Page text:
Benjamin Woodard lives in Connecticut. His recent writing has been featured in, or is forthcoming from, Numéro Cinq, Drunken Boat, Cleaver Magazine, and Rain Taxi Review of Books. Find him at benjaminjwoodard.com.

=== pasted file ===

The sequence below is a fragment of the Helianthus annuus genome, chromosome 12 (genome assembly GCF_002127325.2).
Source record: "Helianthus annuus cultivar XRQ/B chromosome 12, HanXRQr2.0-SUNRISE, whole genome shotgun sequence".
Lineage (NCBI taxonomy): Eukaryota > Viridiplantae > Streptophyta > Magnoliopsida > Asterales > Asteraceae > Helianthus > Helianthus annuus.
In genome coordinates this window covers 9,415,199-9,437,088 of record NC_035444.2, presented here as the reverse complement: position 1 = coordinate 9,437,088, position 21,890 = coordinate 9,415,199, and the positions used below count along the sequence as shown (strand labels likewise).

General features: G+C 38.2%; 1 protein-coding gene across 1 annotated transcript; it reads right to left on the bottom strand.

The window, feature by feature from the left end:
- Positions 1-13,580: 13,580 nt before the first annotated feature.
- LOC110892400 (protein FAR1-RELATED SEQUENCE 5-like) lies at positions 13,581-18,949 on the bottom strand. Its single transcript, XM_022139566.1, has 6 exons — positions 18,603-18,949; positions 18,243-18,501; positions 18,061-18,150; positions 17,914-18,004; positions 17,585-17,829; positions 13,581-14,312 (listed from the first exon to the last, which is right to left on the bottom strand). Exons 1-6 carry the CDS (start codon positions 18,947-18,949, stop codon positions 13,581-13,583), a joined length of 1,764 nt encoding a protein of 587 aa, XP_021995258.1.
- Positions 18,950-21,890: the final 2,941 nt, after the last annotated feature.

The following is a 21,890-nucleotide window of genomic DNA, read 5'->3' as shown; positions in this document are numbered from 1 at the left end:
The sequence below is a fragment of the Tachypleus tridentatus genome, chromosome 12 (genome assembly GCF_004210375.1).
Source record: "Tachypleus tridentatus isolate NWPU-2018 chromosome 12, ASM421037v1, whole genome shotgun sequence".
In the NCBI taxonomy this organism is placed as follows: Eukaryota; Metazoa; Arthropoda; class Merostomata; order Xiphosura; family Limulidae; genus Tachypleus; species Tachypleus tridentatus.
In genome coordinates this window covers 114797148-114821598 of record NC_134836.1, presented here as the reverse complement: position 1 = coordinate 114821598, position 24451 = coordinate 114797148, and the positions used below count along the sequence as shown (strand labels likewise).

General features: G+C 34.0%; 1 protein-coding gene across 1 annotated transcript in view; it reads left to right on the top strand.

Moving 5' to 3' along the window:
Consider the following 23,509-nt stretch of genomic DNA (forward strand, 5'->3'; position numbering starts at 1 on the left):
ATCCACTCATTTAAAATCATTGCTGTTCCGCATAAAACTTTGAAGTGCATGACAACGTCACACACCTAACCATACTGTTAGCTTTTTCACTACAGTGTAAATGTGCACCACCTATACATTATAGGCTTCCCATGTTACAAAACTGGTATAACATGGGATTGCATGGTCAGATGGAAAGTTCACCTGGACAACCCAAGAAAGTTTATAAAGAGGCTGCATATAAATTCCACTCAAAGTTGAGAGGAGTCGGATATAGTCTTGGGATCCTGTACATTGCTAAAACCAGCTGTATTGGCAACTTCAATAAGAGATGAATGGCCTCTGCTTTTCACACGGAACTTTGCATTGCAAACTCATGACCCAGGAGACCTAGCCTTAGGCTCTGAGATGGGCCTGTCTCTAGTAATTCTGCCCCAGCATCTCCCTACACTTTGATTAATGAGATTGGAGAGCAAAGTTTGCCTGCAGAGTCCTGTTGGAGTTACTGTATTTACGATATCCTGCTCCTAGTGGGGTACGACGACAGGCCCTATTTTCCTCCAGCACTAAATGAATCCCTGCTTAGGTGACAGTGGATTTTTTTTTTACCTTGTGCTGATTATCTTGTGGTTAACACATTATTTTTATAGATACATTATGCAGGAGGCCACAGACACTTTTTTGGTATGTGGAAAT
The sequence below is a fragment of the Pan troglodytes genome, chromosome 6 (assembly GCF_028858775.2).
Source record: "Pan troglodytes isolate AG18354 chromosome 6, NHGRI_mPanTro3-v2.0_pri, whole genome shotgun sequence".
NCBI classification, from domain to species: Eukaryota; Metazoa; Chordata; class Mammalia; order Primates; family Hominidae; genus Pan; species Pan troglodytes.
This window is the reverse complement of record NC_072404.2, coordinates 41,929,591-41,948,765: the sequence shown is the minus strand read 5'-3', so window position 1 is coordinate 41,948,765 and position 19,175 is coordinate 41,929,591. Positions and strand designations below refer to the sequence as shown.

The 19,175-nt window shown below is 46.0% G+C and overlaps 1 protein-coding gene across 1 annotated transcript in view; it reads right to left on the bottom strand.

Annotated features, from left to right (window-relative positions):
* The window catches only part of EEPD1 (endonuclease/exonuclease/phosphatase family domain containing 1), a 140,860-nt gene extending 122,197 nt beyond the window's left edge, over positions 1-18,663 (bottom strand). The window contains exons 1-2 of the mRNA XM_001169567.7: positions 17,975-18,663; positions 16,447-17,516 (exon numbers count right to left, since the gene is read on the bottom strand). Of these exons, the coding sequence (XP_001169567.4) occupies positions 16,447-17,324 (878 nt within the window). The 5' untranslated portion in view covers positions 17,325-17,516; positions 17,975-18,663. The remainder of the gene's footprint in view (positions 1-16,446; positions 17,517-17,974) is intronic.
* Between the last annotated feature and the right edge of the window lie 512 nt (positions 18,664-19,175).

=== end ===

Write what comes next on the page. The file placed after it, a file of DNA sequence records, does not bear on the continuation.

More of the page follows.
Everything’s textbook, but then you spot the bassinet, throne-rigid and foreign, beyond the foot of the bed. Her puffy breasts shiver. My God, she’s so much thinner than just yesterday. He should have cried, she says. This makes sense. You read the books, too, the pamphlets. Sleeping patterns vary, they warned. Never for more than a few hours, they promised. Yet here you both are, waking on this first morning like bears after a long winter, and what’s funny is the sole word that comes to mind: freedom. Let’s drop acid and watch movies all afternoon, you blurt. Let’s pack each other in boxes and ship ourselves to Europe. Or join a traveling circus. No, let’s change our names and fade away to Montana. The air tastes dry and warm as you speak: a mouth of flour. But she doesn’t hear you, or maybe it simply doesn’t register, because as you sit in concert to wait for the sight of a small fist, for shouts of misery from the freshly minted mortal across the room, she doesn’t budge. You know she will only yelp and inform you she’s overjoyed once her fears are squelched. And you? You will absorb your consort’s reaction with a smile, then wonder if you’re truly ready for this life.